The Civil Defence Emergency declared for New Zealand to stop the spread of Covid-19 has given special powers to local government and emergency services.

Civil Defence & Emergency Management Committees throughout the regions are tasked with handling this unprecedented time as we lock down for the next four weeks to stop the disease, likely to kill some our most vulnerable citizens.

Rick Barker, Hawke's Bay Civil Defence and Emergency Management Committee chairman, said it is a grave moment in time.

"We thought all the time as I grew up, that being a small island nation in the Pacific, we would be less vulnerable to these things," he said.

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"But now we are just as exposed as anybody else.

"This exposure means we are at risk of losing thousands of lives but this is preventable.

"Preventable by individual action, by the action of groups of families, to make sure that they stay safe, to make sure that they stay at home, to make sure that they isolate themselves."

Barker is keen to motivate people to follow the rules of "disengagement".

"Any community interaction bring with it the prospect of the transference of the virus.

"This is a silent unseen deadly virus. Many people recover from it, of that there is no doubt. Some people recover from it and never know they have had it.

"But for some in our community it can mean a very debilitating disease. And it can mean death.

"Whatever your immediate group is, identify that and do not go out of it. Because, if you do, you will increase the risk of the transmission of the virus.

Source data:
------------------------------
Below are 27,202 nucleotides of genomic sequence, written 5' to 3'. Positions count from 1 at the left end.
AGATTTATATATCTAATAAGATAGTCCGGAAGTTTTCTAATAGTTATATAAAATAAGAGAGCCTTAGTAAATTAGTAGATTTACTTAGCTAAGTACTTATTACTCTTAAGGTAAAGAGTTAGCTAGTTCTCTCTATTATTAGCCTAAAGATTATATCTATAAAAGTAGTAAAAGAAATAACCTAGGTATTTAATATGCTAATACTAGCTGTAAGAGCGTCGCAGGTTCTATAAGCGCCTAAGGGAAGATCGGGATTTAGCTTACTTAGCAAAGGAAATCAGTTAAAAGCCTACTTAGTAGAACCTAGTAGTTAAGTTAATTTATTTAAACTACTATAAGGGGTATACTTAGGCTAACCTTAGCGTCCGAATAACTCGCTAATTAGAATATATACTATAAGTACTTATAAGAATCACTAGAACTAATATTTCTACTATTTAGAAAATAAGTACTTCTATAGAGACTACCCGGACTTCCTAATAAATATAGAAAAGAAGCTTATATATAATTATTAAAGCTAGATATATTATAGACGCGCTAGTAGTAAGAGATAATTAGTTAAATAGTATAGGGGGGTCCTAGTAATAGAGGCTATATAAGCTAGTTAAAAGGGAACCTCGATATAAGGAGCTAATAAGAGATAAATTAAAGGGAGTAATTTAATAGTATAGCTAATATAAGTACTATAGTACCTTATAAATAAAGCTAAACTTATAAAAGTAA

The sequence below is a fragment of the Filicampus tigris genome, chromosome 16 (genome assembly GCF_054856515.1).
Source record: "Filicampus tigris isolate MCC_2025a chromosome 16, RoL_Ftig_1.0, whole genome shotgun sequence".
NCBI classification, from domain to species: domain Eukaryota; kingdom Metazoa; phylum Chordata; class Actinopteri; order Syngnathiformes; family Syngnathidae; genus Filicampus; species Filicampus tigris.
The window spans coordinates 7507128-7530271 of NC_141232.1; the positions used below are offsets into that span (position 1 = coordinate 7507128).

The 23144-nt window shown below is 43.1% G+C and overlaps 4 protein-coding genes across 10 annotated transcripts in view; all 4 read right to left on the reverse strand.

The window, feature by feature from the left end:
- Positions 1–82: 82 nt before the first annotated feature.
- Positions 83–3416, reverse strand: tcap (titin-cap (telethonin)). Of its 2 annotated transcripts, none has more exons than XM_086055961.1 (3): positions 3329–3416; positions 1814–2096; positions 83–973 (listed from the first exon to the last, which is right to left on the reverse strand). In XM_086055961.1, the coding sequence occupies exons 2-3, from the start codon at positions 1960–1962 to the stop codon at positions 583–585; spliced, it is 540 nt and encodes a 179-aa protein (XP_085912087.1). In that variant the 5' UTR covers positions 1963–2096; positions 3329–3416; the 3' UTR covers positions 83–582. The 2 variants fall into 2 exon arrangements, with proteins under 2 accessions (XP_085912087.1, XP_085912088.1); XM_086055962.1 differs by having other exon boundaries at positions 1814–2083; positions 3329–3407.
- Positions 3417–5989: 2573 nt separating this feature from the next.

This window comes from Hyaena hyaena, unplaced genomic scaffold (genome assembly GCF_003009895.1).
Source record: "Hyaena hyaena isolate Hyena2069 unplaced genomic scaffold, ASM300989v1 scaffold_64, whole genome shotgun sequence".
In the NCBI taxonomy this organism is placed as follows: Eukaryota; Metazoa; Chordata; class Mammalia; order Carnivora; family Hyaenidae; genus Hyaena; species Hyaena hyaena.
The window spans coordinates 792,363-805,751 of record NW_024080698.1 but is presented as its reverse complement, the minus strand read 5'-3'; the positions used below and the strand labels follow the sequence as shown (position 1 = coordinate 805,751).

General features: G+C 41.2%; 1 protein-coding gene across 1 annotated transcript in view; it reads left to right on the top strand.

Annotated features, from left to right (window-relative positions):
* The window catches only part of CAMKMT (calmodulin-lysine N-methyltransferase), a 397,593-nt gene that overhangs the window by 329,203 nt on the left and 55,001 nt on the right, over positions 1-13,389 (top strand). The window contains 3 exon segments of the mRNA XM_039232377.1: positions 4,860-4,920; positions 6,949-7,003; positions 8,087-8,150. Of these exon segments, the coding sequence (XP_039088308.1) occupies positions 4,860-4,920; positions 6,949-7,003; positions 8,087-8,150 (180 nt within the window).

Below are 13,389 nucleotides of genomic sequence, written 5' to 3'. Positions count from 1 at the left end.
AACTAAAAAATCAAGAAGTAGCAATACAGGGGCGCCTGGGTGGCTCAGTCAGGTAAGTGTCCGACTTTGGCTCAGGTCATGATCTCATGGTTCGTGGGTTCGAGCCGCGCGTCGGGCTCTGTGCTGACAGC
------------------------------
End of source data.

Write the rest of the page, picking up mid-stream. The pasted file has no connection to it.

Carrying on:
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"We are blessed in Hawke's Bay with strong communities and high levels of trust in those communities.

"These are incredibly valuable assets. This community strength and trust means we will be able to do many, many things."

Barker said Civil Defence would need community support, and to not expect perfection, as there might be some gaps that need filling. Special care was needed for elderly people and those living alone.

"I am sure they are more than just nervous or apprehensive. So if you live next to an elderly person, what we ask of you is to shout over the fence every day to see how they are.

"Communicate with them. You don't have to be that close - just communicate with them and say, 'Hello there, I'm here, you're there, is everything okay?' If something is not okay, make contact with somebody who can do something about it.

"Make sure that we draw together as a community.

He said a positive approach was needed if things went wrong.

"I say that because the prospect in front of us is daunting - to have all of our community living at home for four weeks is without precedent.

"It is going to be a big ask but you should not be daunted by it. We should see within us our strength, in the resilience of our communities, and we should prevail.

Barker said local mayors are important voices over the next month. And if residents are concerned about serious transgressions, they should call police. But peer pressure and a desire to save lives, should be the main tool for compliance.

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